# Determining whether two functions are linear independent via wronskian

• ysebastien
In summary, the conversation discusses determining the linear independence of two pairs of functions. The Wronskian is used to make this determination, and the calculations are shown for both pairs of functions. However, a mistake is made in the calculation for the second pair, leading to the incorrect conclusion that the functions are linearly independent. The correct calculation is provided and the conversation ends with a thank you for the clarification.
ysebastien

## Homework Statement

Determine which of the following pairs of functions are linearly independent.

(a) $f(t)=3t,g(t)=|t|$

(b) $f(x)=x^{2},g(x)=4|x|^{2}$

## Homework Equations

the Wronskian is defined as,

W=Det{{f(u),g(u)},{f'(u),g'(u)}}

if {f(u),g(u)} are linearly dependent, W=0

if W=/=0, {f(u),g(u)} are linearly independent

## The Attempt at a Solution

The assumed interval for the independent variables t,x are $x,t \in (-\infty,\infty)$

for (a),

I determined $W(t)=3t-3|t|$, which for x>0 is $W(t)=3t-3t=0$.
for x<0 we have $W(t)=-3t-3t=-6t$. Since for some value of $t \in (-\infty,\infty)$ I found a $W(t) \neq 0$ I can conclude that the functions f(t) and g(t) are linearly independent.

Now for (b),

Similarly to (a), I find a $W(x)=8x^{2}|x|-8|x|^{2}x$

for $x>0 : W(x)=8x^{3}-8x^{3}=0$
for $x<0 : W(x)=8(-x)^{2}|-x|-8|-x|^{2}(-x)=8x^{3}+8x^{3}=16x^{3}\neq 0$

Similarly I conclude that f(x) and g(x) are linearly independent since I found values of x which make the wronskian not equal to 0.

However, while my conclusion is correct for (a), (b) is supposedly linearly dependent.

Is my method correct? if so what mistake did I make in concluding that the functions of (b) were linearly independent?

Thanks

|x|^2 is equal to x^2.

Yes,

I use that fact, but I still find that for
$x<0 : W(x)=8(-x)^{2}|-x|-8(-x)^{3}=8x^{3}+8x^{3}=16x^{3}$

Am I just completely missing something here?

Your calculation of $W(x)=8x^{2}|x|-8|x|^{2}x$ is wrong. Just use that |x|^2=x^2 from the beginning, so g(x)=4x^2.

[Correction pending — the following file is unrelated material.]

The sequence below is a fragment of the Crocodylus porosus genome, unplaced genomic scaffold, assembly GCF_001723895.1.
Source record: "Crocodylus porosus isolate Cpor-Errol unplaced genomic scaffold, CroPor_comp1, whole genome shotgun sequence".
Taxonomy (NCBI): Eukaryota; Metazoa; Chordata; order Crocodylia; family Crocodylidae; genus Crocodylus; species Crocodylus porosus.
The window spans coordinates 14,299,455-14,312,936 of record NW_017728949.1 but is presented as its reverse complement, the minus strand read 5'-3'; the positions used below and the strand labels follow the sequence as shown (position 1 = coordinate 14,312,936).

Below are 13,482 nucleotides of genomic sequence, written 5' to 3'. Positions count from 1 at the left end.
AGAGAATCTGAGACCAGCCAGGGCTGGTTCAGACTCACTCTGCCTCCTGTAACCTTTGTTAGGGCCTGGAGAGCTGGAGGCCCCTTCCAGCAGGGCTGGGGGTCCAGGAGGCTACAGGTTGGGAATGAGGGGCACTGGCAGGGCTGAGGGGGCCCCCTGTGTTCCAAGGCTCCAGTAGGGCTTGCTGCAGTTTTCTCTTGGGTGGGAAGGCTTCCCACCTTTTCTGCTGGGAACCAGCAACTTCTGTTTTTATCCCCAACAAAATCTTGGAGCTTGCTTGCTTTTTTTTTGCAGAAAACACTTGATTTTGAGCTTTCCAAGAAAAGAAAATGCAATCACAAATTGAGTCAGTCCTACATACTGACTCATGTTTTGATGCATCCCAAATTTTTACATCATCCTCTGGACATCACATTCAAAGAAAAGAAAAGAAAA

The specific place where your calculations are incorrect is$$\frac d {dx}|x|^2 = 2|x|$$is false.

Ah, I see. Thank you

## 1. What is the Wronskian?

The Wronskian is a mathematical tool used to determine whether two functions are linearly independent. It is denoted by the symbol W and is defined as the determinant of a matrix containing the derivatives of the two functions.

## 2. How is the Wronskian used to determine linear independence?

If the Wronskian of two functions is non-zero at a given point, then the two functions are linearly independent at that point. If the Wronskian is zero at all points, then the functions are linearly dependent.

## 3. Can the Wronskian be used to determine linear independence for more than two functions?

Yes, the Wronskian can be extended to determine linear independence for any number of functions. The general formula for the Wronskian of n functions is a(n) = det(W(f1, f2, ..., fn)), where a(n) is the Wronskian and f1, f2, ..., fn are the n functions.

## 4. What is the significance of the Wronskian in linear algebra?

The Wronskian is important in linear algebra because it can be used to determine the linear independence of a set of functions. This is useful in solving systems of linear differential equations, as well as in other areas of mathematics and physics.

## 5. Are there any limitations to using the Wronskian to determine linear independence?

Yes, there are limitations to using the Wronskian. It can only determine linear independence at a specific point, and it is not always accurate for functions with a complex or discontinuous behavior. Additionally, it cannot be used to determine linear independence for functions that are not differentiable.

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